Wheat blends prove simple way to boost average yields

Growing a mix of different wheat varieties, known as a “blend”, rather than planting a single variety has proven to increase average wheat yields by nearly 0.5t/ha, reveals independent farm trial data.

For the past three years, UK farming company Velcourt trialled a four-way wheat blend which yielded on average 0.47t/ha more than the individual cultivars.

The company’s head of crop production technology, Nick Anderson, explains: “At a farm level, this means if you grow a blend of four varieties, you will grow more wheat than if you grew those varieties separately, and this is something farmers can easily do to increase average yields.”

See also: Wildflower seed diversification gives arable tenants security

While some may view the use of blends as part of a strategy to reduce inputs, our work suggests that using blends simply allows you to increase yields with the same level of crop protection inputs.” 

After promising results carried out as part of the company’s independent crop research programme across various UK sites, Velcourt rolled out its findings across 40 of its arable farms last season.

We catch up with one of its farm managers to find out how he got on.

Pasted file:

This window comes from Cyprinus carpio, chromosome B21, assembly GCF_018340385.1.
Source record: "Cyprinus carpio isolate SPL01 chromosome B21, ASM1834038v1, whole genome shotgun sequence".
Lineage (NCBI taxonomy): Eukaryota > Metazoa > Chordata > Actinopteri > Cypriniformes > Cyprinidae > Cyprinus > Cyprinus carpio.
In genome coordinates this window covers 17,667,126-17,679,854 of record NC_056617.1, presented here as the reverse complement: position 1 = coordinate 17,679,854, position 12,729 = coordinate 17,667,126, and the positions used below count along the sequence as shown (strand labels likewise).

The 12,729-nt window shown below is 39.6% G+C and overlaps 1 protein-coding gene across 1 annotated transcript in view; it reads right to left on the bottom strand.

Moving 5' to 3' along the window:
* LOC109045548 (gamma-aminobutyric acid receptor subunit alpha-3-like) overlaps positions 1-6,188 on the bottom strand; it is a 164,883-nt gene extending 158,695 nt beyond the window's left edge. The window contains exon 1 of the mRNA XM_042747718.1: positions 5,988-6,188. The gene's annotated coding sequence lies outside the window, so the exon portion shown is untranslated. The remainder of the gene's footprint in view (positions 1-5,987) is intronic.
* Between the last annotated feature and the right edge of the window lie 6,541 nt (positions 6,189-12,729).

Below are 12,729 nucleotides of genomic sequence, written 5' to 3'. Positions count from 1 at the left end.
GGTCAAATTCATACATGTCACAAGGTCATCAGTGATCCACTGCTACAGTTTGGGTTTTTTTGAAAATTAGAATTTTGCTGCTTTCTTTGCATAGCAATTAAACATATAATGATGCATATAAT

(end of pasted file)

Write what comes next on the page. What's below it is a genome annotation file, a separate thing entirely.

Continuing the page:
Green Drove Farm, Wiltshire

Green Drove Farm manager Jonny Kerr was one of the farmers who put a 20ha blend of Gleam, Graham, Extase and Siskin to the test last autumn.

Despite a record-breaking wet spring and high disease pressure, the wheat blend produced some of the farm’s highest-performing wheat yields at JM Strong & Partners.

With an average harvest of about 9.8t/ha for conventionally grown wheat, Jonny was particularly impressed that the blend averaged 10.4t/ha – an impressive 0.6t/ha yield boost.

“Crops were hit by high levels of septoria in what was the wettest March in 40 years, with 129mm of rainfall recorded at the farm, but the wheat blend still achieved more than 10t/ha,” says Jonny.

The blend was treated exactly the same as the conventional wheat, with a three-spray fungicide programme of T1, T2 and T3 deployed.

“Crops looked clean at the T0 timing, so I didn’t think we needed to spray, but three weeks and a lot of rain later, we were hit with high disease pressure at T1 – hindsight is a wonderful thing,” he says. 

“Without a doubt, the blended wheat had less septoria than some of the other crops, emphasising the value of an integrated approach to disease management,” says Jonny.


Integrated disease management

For Jonny, blending varieties is now an important part of his disease-management strategy, which is why he is increasing the area of the blend to 50ha this autumn.

The precise mechanism by which blends deliver higher yields in unclear, but he believes a wider genetic package from different cultivars acts in a similar way to herd immunity.

“If one variety has particularly good resistance against yellow rust, fewer plants are available for the disease to take hold. This prevents the disease from spreading, which maintains green leaf area and results in higher yields.”